Thursday, November 17, 2011

STEM Versus Liberal Arts

FLG watched this Malcolm Gladwell video about the Norden Bombsight. The last few minutes really emphasized a point that FLG thinks is too seldom recognized when people discuss STEM versus liberal arts education:
We think the things we make can solve our problems, but our problems are much more complex than that. The issue isn't the accuracy of the bombs you have; it's how you use the bombs you have and, more importantly, whether you ought to use bombs at all. There is postscript to the story of Carl Norden and his fabulous bombsight, and that is, on August 6th, 1945, a B-29 bomber, called the Enola Gay, flew over Japan and using a Norden Bombsight dropped a very large thermonuclear device on the City of Hiroshima. And as was typical with the Norden Bombsight, the bomb actually missed its target by 800 feet, but of course it didn't matter. And that's the greatest irony of all when it comes to the Norden Bombsight. The air force's $1.5 billion bombsight was used to drop its $3 billion bomb which didn't need a bombsight at all. Meanwhile, back in New York, nobody told Carl Norden that his bombsight had been used over Hiroshima. He was a committed Christian that had reduced something that would reduce the total suffering in war. It would've broken his heart.

Here's the thing -- science, engineering, math, technology are about what is and what can be done to manipulate what is. It says nothing about why, how, or whether we should use that knowledge.

The best that technology can do is try to determine relevance to people, but it cannot determine what is meaningful to people. Meaning is not something technology or science can provide or interpret or analyze. Meaning is intrinsically and inherently human. How we derive meaning, sometimes religion, sometimes philosophy, sometimes just raw emotion, cannot be synthesized. But it is ultimately what is meaningful that is important, not the technological ability to do something.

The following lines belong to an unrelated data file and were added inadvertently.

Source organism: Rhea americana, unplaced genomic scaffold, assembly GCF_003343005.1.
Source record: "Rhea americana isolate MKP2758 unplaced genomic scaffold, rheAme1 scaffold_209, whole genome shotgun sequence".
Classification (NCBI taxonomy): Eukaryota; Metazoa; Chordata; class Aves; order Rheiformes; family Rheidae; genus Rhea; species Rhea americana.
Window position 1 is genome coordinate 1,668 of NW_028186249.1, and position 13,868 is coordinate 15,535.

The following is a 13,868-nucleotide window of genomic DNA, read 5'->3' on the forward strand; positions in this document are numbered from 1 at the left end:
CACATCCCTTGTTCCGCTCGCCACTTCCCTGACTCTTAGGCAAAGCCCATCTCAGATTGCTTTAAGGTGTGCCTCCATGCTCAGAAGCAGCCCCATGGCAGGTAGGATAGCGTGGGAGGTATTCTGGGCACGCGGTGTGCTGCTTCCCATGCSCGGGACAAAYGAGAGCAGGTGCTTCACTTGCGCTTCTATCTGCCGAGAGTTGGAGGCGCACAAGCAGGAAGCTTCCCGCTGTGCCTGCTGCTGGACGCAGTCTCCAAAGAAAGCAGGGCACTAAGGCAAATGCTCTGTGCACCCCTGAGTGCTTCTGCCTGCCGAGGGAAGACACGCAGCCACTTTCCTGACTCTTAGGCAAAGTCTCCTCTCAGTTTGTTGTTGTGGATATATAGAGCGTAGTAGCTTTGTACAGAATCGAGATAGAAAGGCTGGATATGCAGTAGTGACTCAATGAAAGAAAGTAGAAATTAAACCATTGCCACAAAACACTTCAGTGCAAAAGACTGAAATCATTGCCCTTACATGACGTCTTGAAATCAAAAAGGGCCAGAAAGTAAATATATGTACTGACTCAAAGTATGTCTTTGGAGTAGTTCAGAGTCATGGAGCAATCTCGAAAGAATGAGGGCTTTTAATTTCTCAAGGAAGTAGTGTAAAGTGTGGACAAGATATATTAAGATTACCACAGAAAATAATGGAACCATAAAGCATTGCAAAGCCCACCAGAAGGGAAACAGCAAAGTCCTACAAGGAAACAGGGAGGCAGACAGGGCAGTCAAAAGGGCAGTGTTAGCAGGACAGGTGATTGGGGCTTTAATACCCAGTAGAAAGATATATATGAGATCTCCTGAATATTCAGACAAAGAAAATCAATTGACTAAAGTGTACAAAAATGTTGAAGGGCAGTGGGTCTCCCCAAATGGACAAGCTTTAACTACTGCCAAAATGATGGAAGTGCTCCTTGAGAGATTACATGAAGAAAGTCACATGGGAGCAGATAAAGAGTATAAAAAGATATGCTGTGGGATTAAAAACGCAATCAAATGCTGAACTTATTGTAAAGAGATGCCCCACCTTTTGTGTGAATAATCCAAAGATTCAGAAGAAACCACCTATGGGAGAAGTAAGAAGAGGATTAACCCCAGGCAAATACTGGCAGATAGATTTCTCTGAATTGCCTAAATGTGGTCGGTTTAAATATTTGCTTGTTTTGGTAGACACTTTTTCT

FLG has written this before, but he believes very strongly that those are educated in the STEM fields, both to do self-selection and the habituation of that type of education, are in important ways less capable of interpreting the meaning of the scientific and technical knowledge because they lack the requisite insight into what is meaningful to people.

3 comments:

Anonymous said...

Hey! As a STEMmie, I resent that remark! I am no worse off in thinking about the humanity than some schlub who stumbled through Underwater Basketweaving at Chico State. Sincerely, dave.s.

FLG said...

Hey, That's my favorite go-to bullshit class! I always say Bumfuck State though.

FLG said...

In all seriousness, remember that FLG was once a STEM major as well. His fellow engineering students were all sorts of fucked up when it came to thinking about humanity. Too often, they view human and societal problems through a deterministic lens.

 
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